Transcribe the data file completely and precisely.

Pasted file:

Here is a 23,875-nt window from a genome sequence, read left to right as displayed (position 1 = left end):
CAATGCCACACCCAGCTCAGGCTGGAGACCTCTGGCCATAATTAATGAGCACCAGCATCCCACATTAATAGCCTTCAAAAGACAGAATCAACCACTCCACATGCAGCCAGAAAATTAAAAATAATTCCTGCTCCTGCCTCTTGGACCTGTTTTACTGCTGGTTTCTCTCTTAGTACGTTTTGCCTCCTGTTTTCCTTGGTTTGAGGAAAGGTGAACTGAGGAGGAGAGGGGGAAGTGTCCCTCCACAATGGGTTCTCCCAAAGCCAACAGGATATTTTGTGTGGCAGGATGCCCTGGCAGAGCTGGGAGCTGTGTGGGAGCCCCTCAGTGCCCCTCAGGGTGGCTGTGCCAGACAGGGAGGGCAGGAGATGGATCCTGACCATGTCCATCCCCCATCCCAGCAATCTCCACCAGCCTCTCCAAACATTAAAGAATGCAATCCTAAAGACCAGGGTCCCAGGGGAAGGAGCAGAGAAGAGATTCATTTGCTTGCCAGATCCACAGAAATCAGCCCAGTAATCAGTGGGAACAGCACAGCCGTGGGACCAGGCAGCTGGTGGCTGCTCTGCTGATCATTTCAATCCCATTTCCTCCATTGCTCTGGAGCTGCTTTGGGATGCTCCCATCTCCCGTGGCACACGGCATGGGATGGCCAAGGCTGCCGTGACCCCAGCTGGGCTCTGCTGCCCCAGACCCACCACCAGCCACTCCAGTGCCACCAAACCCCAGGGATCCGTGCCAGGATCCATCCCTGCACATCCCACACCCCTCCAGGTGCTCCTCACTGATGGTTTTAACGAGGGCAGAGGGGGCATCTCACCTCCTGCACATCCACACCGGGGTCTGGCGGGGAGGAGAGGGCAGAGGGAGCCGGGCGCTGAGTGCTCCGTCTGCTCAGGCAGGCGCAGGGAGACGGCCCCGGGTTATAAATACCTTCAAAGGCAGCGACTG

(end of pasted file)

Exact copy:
Here is a 23,875-nt window from a genome sequence, read left to right as displayed (position 1 = left end):
CAATGCCACACCCAGCTCAGGCTGGAGACCTCTGGCCATAATTAATGAGCACCAGCATCCCACATTAATAGCCTTCAAAAGACAGAATCAACCACTCCACATGCAGCCAGAAAATTAAAAATAATTCCTGCTCCTGCCTCTTGGACCTGTTTTACTGCTGGTTTCTCTCTTAGTACGTTTTGCCTCCTGTTTTCCTTGGTTTGAGGAAAGGTGAACTGAGGAGGAGAGGGGGAAGTGTCCCTCCACAATGGGTTCTCCCAAAGCCAACAGGATATTTTGTGTGGCAGGATGCCCTGGCAGAGCTGGGAGCTGTGTGGGAGCCCCTCAGTGCCCCTCAGGGTGGCTGTGCCAGACAGGGAGGGCAGGAGATGGATCCTGACCATGTCCATCCCCCATCCCAGCAATCTCCACCAGCCTCTCCAAACATTAAAGAATGCAATCCTAAAGACCAGGGTCCCAGGGGAAGGAGCAGAGAAGAGATTCATTTGCTTGCCAGATCCACAGAAATCAGCCCAGTAATCAGTGGGAACAGCACAGCCGTGGGACCAGGCAGCTGGTGGCTGCTCTGCTGATCATTTCAATCCCATTTCCTCCATTGCTCTGGAGCTGCTTTGGGATGCTCCCATCTCCCGTGGCACACGGCATGGGATGGCCAAGGCTGCCGTGACCCCAGCTGGGCTCTGCTGCCCCAGACCCACCACCAGCCACTCCAGTGCCACCAAACCCCAGGGATCCGTGCCAGGATCCATCCCTGCACATCCCACACCCCTCCAGGTGCTCCTCACTGATGGTTTTAACGAGGGCAGAGGGGGCATCTCACCTCCTGCACATCCACACCGGGGTCTGGCGGGGAGGAGAGGGCAGAGGGAGCCGGGCGCTGAGTGCTCCGTCTGCTCAGGCAGGCGCAGGGAGACGGCCCCGGGTTATAAATACCTTCAAAGGCAGCGACTG